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The Last Days of the Confederacy in Northeast Georgia Hardcover – April 6, 2015

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In 1861, northeast Georgians were the driving force into secession and war. In 1865, Confederate president Jefferson Davis, his government collapsing and himself a wanted man, brought the reality of the war to the region’s doorstep. Governor Joseph Brown, U.S. senator Robert Toombs and the politically influential Howell Cobb of Athens and his brother Thomas R.R. Cobb all fought passionately for Southern independence. The region epitomized the reasons for which the South waged and supported the war, yet it was spared the destruction seen in other places. Even Sherman’s Union army touched only the region’s fringes. Author Ray Chandler brings to light the final act of the Confederacy in the Peach State’s northeast and the lasting impact it had on Georgians.

Georgia Tales: Stories of Georgia and Georgians
(Paperback – January 11, 2018)

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What is the truth about Nancy Hart, Georgia’s legendary “War Woman” of the American Revolution? What is the connection between a Georgia defrocked Methodist minister and an award for bravery for members of the U.S. Marshals Service? Why was “the meanest man in Georgia” like a character out of Faulkner? How did a convicted murderer from Georgia end up playing a vital role in World War II’s famous Great Escape? And how did a man born a slave in Georgia become the chief U.S. diplomat to Liberia? All these sidelines of history and more are explored, and more, in this collection of tales of Georgia and Georgians drawn from history.

The Redemption of Alfred Iverson: and other stories of Georgians in the Civil War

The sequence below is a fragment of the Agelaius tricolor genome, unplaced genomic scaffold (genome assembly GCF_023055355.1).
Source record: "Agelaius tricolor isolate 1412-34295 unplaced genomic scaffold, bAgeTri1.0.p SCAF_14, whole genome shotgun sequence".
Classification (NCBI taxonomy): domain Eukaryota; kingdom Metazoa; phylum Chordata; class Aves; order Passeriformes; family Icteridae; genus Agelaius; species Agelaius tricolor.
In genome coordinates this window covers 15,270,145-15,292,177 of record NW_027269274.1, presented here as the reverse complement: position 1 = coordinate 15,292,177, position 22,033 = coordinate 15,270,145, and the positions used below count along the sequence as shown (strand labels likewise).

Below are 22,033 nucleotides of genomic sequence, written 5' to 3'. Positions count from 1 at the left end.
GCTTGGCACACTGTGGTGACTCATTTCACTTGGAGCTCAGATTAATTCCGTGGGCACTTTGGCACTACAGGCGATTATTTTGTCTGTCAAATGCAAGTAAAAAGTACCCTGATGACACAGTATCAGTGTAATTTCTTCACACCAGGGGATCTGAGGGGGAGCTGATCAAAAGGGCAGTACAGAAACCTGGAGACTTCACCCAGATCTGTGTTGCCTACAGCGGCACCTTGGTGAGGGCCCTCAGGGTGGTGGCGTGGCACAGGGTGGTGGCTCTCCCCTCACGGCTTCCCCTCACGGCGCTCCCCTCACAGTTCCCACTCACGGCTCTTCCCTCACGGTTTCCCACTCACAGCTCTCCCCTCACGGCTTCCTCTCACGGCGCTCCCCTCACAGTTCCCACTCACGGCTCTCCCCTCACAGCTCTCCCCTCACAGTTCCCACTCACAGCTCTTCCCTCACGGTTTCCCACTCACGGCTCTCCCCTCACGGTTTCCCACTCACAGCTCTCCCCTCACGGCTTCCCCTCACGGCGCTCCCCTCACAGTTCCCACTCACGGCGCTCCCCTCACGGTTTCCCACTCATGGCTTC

(Paperback – January 18, 2019)

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In late July 1864, Brigadier General Alfred Iverson won a battle that was for the Confederate forces one of the few highpoints of the Atlanta campaign. He thwarted one of the Union Army’s largest cavalry operations of the war, bagging hundreds of prisoners that included a Union major general. But in the eyes of history, Iverson’s victory in this battle is overshadowed by the near annihilation of his brigade on July 1, 1863, at the battle of Gettysburg, a debacle for which survivors held him at fault. But was he fully to blame? And did he indeed redeem himself on an obscure battlefield in south Georgia? This new book by author Ray Chandler deals with Iverson’s redemption and other stories of Georgians in the Civil War. Trace the travels and thoughts of Thomas Ware, a young soldier from Lincoln County, as he marches to Gettysburg and his death. Look at the actions of a brigade of Georgians who attacked and penetrated the Union center at Gettysburg a day before Pickett’s Charge attempted the same stroke. Was Georgia’s firebrand Robert Toombs justified in his animosity that he never received due credit for probably saving the Army of Northern Virginia at the battle of Antietam? How and why did $450,000 in gold and silver from the banks of Richmond end up in Washington, Georgia, in the last days of the war? And what happened to most of it. What influence did James Dunwoody Bulloch, the Confederate Navy’s man in Great Britain tasked with putting Confederate commerce raiders on the high seas have on his nephew, future President Theodore Roosevelt?